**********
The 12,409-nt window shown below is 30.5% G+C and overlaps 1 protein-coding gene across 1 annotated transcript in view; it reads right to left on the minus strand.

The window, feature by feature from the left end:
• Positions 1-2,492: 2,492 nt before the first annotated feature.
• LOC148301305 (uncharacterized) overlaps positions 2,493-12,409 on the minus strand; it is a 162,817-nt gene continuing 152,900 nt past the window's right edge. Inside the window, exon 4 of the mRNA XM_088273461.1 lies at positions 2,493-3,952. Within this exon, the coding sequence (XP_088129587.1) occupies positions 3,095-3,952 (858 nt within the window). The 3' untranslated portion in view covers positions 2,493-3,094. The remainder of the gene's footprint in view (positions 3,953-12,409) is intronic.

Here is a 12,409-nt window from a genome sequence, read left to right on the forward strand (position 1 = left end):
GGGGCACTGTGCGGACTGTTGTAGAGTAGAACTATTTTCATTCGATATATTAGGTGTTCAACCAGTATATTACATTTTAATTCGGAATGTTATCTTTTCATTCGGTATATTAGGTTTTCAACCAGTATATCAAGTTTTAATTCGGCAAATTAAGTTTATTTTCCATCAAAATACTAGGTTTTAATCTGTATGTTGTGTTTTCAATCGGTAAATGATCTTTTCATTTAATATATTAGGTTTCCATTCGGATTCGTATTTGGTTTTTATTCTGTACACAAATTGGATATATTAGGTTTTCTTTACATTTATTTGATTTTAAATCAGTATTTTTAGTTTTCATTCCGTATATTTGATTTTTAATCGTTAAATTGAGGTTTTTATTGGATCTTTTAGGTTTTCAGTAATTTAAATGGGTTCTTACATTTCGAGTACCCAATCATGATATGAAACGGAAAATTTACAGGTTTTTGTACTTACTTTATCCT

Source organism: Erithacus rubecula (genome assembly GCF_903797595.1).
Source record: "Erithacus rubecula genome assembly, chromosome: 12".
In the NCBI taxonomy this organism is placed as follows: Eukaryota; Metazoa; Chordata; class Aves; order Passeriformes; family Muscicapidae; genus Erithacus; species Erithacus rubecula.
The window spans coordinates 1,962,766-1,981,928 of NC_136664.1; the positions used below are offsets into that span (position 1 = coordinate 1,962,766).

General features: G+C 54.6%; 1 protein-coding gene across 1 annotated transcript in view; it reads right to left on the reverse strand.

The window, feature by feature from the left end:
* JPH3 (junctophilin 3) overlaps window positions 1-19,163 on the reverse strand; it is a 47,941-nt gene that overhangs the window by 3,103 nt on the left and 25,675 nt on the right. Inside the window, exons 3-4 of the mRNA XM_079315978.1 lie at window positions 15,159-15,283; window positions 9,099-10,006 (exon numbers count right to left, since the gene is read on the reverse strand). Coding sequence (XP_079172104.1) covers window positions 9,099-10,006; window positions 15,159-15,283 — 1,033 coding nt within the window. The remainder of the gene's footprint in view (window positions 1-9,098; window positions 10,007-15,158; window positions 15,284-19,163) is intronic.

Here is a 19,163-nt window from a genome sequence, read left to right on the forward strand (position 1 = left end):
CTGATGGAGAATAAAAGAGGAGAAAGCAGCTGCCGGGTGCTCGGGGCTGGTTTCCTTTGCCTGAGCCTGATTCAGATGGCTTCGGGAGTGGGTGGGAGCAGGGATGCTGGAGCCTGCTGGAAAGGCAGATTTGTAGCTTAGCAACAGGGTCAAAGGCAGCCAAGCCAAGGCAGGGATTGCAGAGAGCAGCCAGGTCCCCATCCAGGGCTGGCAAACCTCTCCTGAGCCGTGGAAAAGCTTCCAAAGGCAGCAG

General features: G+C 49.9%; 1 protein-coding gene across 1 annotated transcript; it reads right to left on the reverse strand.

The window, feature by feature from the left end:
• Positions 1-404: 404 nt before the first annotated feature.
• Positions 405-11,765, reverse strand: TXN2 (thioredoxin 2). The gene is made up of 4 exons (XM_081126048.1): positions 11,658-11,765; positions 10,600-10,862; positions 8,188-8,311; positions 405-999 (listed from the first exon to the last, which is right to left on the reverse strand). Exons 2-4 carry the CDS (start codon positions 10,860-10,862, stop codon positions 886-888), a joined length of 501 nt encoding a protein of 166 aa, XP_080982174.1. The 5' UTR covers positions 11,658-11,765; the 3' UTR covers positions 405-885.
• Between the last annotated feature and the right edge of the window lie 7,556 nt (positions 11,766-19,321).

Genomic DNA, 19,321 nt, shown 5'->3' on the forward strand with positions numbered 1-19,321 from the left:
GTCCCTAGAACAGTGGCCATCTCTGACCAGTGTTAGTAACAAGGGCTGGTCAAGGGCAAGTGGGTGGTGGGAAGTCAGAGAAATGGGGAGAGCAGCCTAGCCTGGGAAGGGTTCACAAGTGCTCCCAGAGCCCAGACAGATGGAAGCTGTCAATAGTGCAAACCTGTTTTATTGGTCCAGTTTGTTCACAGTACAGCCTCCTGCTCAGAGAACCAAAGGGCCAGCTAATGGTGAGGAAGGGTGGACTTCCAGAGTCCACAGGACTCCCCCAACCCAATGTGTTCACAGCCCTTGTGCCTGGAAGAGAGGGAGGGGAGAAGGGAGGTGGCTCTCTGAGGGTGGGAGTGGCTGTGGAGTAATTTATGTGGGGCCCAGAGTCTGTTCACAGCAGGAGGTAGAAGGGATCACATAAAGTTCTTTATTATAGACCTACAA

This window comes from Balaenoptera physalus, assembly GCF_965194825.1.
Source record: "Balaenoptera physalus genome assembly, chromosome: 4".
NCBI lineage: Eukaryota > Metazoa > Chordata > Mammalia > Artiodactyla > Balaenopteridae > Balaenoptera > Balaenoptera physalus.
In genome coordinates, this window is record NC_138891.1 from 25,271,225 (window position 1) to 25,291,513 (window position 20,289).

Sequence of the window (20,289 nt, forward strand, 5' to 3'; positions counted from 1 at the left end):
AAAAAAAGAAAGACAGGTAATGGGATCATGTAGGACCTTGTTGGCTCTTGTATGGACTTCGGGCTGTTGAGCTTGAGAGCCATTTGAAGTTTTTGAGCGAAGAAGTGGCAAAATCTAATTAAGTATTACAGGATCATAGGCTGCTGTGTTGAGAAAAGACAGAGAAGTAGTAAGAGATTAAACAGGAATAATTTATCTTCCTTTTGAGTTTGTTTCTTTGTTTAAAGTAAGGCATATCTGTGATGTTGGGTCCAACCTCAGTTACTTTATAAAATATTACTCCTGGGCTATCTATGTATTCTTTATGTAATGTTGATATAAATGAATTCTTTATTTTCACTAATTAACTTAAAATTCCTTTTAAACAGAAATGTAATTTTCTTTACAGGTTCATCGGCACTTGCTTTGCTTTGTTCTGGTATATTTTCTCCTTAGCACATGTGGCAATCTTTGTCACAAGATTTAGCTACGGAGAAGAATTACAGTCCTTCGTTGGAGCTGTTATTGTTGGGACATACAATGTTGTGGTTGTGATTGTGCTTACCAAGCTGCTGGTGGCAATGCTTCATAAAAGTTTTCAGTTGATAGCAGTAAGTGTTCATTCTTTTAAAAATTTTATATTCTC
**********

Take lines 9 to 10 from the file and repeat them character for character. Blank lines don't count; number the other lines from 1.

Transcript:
In the NCBI taxonomy this organism is placed as follows: Eukaryota; Metazoa; Chordata; class Aves; order Passeriformes; family Muscicapidae; genus Erithacus; species Erithacus rubecula.
The window spans coordinates 1,962,766-1,981,928 of NC_136664.1; the positions used below are offsets into that span (position 1 = coordinate 1,962,766).